Montana Medikoolaid

by William Skink

It sounds like some MT Democrats are getting annoyed that James Conner keeps writing about the pesky details of Medicaid expansion in Montana. Yesterday Conner wrote about Rachel Maddow spreading MT Medicaid expansion misinformation. It may not technically be misinformation to state that SB-405 expands Medicaid eligibility for the 70,000 Montanans state legislators have been vigorously tweeting about, but it is misleading. As Conner keeps pointing out, the fiscal note puts the number of Montanans that could be covered at around 46,000. That means tens of thousands of Montanans could be eligible, but not covered, under SB-405.

The takeaway? Just because legislators tweet using popular hashtags, you still gotta read the fine print.

Thankfully, not every national publication is drinking the Medikoolaid. Mother Jones takes a look at how the Obama administration’s plan to expand Medicaid in red states is by weakening it. From the link:

Some red states have been coming around, lured by of the enormous infusion of federal funds they’ll receive by expanding Medicaid. And without participating, states soon stand to lose billions in other payments designed to compensate hospitals for care for the uninsured. (Florida could lose more than $2 billion on account of leaving 800,000 residents uninsured who could otherwise be covered under Medicaid.)

Despite that carrot and stick, Republican-controlled states have demanded additional concessions from the Obama administration before taking part in the expansion—and in many cases, as a new paper from the National Health Law Program suggests, the administration has agreed to changes that undermine its own goal of expanding coverage. These changes have made some states’ Medicaid programs more, well, Republican—not to mention punitive.

Montana is choosing the punitive premium approach to Republicanize Medicaid, ceding an opportunity to expose the notorious anti-tax right as pro-tax if it means punching poor people. Gee, I wonder how that’s going to work out. Here’s more from the Mother Jones piece:

Take Arkansas, which in 2013 was allowed to use its Medicaid funds to let poor residents buy private insurance on the state health exchange—policies that may not have the same protections or coverage as traditional Medicaid. Iowa and New Hampshire have followed suit. According to the NHLP, these initial waivers emboldened states to seek even greater concessions. An example is Indiana, where, in exchange for agreeing to expand Medicaid, officials not only won the right to charge poor people premiums and co-payments, but also to lock people out of the program for at least six months if they fail to pay those premiums.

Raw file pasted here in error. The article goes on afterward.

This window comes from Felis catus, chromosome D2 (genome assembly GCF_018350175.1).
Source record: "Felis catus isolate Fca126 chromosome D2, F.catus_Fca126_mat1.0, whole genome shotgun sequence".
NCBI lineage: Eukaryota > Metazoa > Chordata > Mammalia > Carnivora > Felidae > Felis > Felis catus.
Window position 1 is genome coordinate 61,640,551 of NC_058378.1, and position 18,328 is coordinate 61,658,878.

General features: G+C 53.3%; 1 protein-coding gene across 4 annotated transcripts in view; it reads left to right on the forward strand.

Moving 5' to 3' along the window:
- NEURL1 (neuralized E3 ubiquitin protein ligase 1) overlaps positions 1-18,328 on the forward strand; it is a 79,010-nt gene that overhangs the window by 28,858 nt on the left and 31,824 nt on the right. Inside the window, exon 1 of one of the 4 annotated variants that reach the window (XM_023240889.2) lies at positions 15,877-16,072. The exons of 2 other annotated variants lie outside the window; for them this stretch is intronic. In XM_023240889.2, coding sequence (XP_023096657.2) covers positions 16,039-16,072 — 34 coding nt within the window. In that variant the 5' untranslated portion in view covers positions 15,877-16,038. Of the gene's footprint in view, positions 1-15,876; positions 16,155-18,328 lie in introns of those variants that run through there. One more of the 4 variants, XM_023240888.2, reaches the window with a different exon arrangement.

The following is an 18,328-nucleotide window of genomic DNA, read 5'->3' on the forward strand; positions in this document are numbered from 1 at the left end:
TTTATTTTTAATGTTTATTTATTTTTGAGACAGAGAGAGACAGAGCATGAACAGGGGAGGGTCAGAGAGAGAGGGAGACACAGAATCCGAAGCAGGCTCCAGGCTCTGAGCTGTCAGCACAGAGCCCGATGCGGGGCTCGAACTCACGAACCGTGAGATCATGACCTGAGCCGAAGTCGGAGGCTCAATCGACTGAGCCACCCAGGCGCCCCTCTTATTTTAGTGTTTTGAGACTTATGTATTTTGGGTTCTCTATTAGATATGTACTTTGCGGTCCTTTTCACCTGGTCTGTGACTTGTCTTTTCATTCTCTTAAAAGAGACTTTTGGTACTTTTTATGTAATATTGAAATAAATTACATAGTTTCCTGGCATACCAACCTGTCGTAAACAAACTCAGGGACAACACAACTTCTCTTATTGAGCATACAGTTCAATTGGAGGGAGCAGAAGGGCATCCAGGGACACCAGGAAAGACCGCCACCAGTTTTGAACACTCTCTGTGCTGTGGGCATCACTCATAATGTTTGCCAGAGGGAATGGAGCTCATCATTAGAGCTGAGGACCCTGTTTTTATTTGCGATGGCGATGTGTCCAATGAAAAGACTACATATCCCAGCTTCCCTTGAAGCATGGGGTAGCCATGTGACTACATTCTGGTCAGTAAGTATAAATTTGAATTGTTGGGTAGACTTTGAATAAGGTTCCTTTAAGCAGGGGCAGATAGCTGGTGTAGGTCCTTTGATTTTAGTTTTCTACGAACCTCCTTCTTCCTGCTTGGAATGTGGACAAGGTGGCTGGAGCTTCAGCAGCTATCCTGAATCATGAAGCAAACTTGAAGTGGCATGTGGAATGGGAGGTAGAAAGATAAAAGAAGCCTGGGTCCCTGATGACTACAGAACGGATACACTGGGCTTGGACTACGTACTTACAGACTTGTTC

The administration has granted such waivers through its authority to authorize so-called demonstration projects to encourage policy innovation in the states. But NHLP contends that waivers like Indiana’s violate the law, which “requires demonstrations to actually demonstrate something.” As NHLP points out, reams of research have long showed that such premiums dramatically reduce health coverage for low-income people. After the Obama administration granted Indiana’s request, Arkansas went back to ask for permission to charge premiums, too. And it prevailed.

To repeat, premiums DRAMATICALLY REDUCE HEALTH COVERAGE FOR LOW-INCOME PEOPLE. I’m yelling because too many MT Democrats appear to be deaf.

Conner ends one of his recent posts with this:

When Gov. Steve Bullock signs the bill, pay close attention to what he says. Will he speak the truth? Will he condemn the paucity and price of the coverage for 46,000? Or will he sing high praises of bipartisanship, compromise, and Sen. Buttrey’s wisdom and compassion? Will — can — Democrats be honest about legislation that they know, or should know, betrays the poorest of the poor?

Good question.

  1. Why is anyone surprised that Democrats, who bought into (actually managed) the ACA scam, are cooperating with AHIP locally as well?

    When the same people finance both parties, the outcome will always be the same. How can people not see that?

    Follow the money.

  2. steve kelly

    Why, when faced with the question of “reform or revolt” do Democrats naturally assume a defensive formation, reframe the debate, and engage in “deny-delay-counter-attack tactics?” Muskox genes?

  3. To the extent this is claimed as a win by those who celebrate it, they would do themselves far better to couple it with the fact that tens of thousands of Montanans will still go without healthcare for lack of appropriate action by the legislature.

    Otherwise, they’ll be coming at the next legislative session wanting to fix that which they are claiming is fixed this session.

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